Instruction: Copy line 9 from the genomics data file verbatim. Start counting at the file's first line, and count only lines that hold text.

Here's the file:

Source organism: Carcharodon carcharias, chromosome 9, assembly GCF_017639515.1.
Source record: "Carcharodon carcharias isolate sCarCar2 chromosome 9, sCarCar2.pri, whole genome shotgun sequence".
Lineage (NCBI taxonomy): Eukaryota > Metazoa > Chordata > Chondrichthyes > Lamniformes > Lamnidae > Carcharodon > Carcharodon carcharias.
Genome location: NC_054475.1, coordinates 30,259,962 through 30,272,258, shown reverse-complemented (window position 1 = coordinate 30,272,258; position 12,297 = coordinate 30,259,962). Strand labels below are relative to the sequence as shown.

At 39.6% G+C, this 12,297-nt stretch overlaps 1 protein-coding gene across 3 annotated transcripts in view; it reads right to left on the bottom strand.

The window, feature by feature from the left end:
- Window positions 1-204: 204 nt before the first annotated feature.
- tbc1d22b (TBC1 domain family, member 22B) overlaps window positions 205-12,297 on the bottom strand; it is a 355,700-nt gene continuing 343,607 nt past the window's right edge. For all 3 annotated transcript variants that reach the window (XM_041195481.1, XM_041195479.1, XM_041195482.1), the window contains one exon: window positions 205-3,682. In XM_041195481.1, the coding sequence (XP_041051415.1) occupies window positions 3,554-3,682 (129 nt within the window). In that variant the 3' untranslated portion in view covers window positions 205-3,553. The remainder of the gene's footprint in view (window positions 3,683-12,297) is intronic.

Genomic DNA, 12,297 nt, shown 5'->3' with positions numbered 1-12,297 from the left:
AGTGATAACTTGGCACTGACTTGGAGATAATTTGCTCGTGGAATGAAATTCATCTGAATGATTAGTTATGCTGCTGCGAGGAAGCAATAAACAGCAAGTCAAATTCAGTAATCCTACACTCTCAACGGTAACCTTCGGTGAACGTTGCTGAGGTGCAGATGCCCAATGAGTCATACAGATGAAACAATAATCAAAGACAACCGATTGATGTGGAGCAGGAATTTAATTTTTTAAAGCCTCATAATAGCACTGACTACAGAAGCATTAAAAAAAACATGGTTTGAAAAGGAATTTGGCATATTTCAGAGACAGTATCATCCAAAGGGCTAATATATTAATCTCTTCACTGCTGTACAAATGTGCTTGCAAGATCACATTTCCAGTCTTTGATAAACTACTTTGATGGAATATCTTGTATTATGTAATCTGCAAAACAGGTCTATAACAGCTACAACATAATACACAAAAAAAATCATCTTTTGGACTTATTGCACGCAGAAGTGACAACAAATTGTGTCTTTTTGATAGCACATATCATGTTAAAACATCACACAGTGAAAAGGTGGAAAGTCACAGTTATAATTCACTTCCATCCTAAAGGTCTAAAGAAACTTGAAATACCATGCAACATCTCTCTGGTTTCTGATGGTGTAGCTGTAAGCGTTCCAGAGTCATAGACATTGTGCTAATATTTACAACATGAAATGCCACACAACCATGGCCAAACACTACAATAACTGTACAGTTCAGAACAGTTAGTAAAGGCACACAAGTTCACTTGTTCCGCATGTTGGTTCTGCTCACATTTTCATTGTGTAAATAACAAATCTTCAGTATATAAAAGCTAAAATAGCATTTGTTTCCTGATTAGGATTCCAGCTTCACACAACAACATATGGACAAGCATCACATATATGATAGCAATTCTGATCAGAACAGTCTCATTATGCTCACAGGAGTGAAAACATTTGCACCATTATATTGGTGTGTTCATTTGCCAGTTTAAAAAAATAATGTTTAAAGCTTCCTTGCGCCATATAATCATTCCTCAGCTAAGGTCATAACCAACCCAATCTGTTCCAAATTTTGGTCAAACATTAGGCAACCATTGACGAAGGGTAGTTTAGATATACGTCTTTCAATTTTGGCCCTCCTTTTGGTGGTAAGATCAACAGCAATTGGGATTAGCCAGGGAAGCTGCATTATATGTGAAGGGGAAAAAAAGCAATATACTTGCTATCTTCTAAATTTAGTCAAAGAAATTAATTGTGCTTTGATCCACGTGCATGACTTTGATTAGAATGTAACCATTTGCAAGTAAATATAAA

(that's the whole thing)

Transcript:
Genomic DNA, 12,297 nt, shown 5'->3' with positions numbered 1-12,297 from the left: